Kasal took the amended estimate figures and estimates from other subcontractors to the Federal Land Bank of St. Paul to negotiate financing. A mortgage commitment of $52,000 was issued by the bank on June 30, 1978, and a construction agreement, setting forth the specifications upon which the loan was conditioned, was executed on July 1, 1978.
Upon receiving the mortgage commitment, Kasal instructed Kump to begin delivery of building materials. The record does not reveal the exact date that visible improvement to the land began, but it could be no later than July 13, 1978, the date of Kump's first delivery of materials to the site. The mortgage, however, was not executed until August 16, 1978. It was recorded 2 days later.
Numerous changes in the construction plans were made as the house was being built. Kasal concedes that some of the changes were authorized by him and estimates that the cost of these changes was $8,534. Kasal admitted at trial that it is "very possible" his estimate leaves out some changes that were not covered in the original Kump estimate.
Kump asserts that all materials supplied to the construction site were authorized by Kasal. By totaling the invoices reflecting all deliveries, Getting determined that $34,475.67 of materials were supplied, or $13,849.07 above the Kump estimate.
In addition to the $5,315.07 discrepancy in the amount of "extras" for which each party would hold Kasal responsible, the parties dispute whether the deletion of a screen porch from the original plans entitled Kasal to a credit of $1,500.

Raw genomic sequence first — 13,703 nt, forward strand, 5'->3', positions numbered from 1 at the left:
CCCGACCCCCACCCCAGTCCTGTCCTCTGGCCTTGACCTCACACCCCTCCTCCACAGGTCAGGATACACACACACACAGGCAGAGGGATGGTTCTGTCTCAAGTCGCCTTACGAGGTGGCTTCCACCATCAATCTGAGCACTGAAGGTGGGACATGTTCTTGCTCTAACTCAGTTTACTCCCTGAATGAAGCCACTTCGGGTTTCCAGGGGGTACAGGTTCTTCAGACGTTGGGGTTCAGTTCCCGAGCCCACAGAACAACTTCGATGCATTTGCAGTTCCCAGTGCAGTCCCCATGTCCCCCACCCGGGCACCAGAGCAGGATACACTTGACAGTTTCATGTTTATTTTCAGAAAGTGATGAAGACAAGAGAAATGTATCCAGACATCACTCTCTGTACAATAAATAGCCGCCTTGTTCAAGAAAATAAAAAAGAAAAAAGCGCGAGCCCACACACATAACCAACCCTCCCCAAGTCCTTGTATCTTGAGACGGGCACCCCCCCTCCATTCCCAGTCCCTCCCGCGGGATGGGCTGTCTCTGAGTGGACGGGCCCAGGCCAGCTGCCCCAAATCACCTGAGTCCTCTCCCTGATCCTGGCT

1. The trial court, working with conflicting testimony and inconsistent documentary evidence, treated the amended Kump estimate as establishing a base price, adopted Kasal's testimony with regard to the value of "extras" and declined to recognize the $1,500 credit for the screen porch. The trial court's findings of fact with respect to the formation and terms of the contract "are entitled to the same weight as those of a jury and will not be reversed unless manifestly and palpably contrary to the evidence." Malmin v. Grabner, 282 Minn. 82, 86, 163 N.W.2d 39, 41 (1968). See also Brekken v. Holien, 289 Minn. 95, 182 N.W.2d 717 (1970). Furthermore, where it is contested whether all items claimed in the lien statement are lienable, the burden is properly upon the party seeking the lien to clearly segregate the items and their value at the trial. Pittsburgh Plate Glass Co. v. Brown, 152 Minn. 325, 188 N.W. 569 (1922). Viewing the evidence in the light most favorable to the Kasals, we conclude that the evidence supports the trial court's findings.